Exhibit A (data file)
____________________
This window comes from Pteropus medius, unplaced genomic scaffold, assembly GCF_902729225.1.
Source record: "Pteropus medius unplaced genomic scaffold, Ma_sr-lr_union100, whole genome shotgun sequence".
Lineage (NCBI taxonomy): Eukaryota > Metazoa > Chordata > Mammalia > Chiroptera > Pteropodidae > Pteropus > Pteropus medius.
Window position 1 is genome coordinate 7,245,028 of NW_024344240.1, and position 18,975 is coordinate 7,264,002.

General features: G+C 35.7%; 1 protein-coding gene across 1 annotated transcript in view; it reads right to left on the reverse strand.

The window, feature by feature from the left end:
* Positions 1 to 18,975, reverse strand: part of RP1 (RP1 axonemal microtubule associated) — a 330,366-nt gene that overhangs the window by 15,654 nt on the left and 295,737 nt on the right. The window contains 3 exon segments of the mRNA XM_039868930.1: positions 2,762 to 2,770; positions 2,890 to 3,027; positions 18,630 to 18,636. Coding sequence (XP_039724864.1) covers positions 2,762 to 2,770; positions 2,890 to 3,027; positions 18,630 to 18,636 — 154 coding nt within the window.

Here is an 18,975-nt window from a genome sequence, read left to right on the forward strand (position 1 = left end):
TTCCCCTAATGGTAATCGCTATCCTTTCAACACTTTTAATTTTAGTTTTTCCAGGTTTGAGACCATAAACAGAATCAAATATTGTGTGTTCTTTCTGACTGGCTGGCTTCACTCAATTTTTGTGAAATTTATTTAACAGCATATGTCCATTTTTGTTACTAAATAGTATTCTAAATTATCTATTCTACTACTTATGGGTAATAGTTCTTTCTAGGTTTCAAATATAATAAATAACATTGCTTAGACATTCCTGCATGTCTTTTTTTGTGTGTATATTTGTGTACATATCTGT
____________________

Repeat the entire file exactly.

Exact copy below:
This window comes from Pteropus medius, unplaced genomic scaffold, assembly GCF_902729225.1.
Source record: "Pteropus medius unplaced genomic scaffold, Ma_sr-lr_union100, whole genome shotgun sequence".
Lineage (NCBI taxonomy): Eukaryota > Metazoa > Chordata > Mammalia > Chiroptera > Pteropodidae > Pteropus > Pteropus medius.
Window position 1 is genome coordinate 7,245,028 of NW_024344240.1, and position 18,975 is coordinate 7,264,002.

General features: G+C 35.7%; 1 protein-coding gene across 1 annotated transcript in view; it reads right to left on the reverse strand.

The window, feature by feature from the left end:
* Positions 1 to 18,975, reverse strand: part of RP1 (RP1 axonemal microtubule associated) — a 330,366-nt gene that overhangs the window by 15,654 nt on the left and 295,737 nt on the right. The window contains 3 exon segments of the mRNA XM_039868930.1: positions 2,762 to 2,770; positions 2,890 to 3,027; positions 18,630 to 18,636. Coding sequence (XP_039724864.1) covers positions 2,762 to 2,770; positions 2,890 to 3,027; positions 18,630 to 18,636 — 154 coding nt within the window.

Here is an 18,975-nt window from a genome sequence, read left to right on the forward strand (position 1 = left end):
TTCCCCTAATGGTAATCGCTATCCTTTCAACACTTTTAATTTTAGTTTTTCCAGGTTTGAGACCATAAACAGAATCAAATATTGTGTGTTCTTTCTGACTGGCTGGCTTCACTCAATTTTTGTGAAATTTATTTAACAGCATATGTCCATTTTTGTTACTAAATAGTATTCTAAATTATCTATTCTACTACTTATGGGTAATAGTTCTTTCTAGGTTTCAAATATAATAAATAACATTGCTTAGACATTCCTGCATGTCTTTTTTTGTGTGTATATTTGTGTACATATCTGT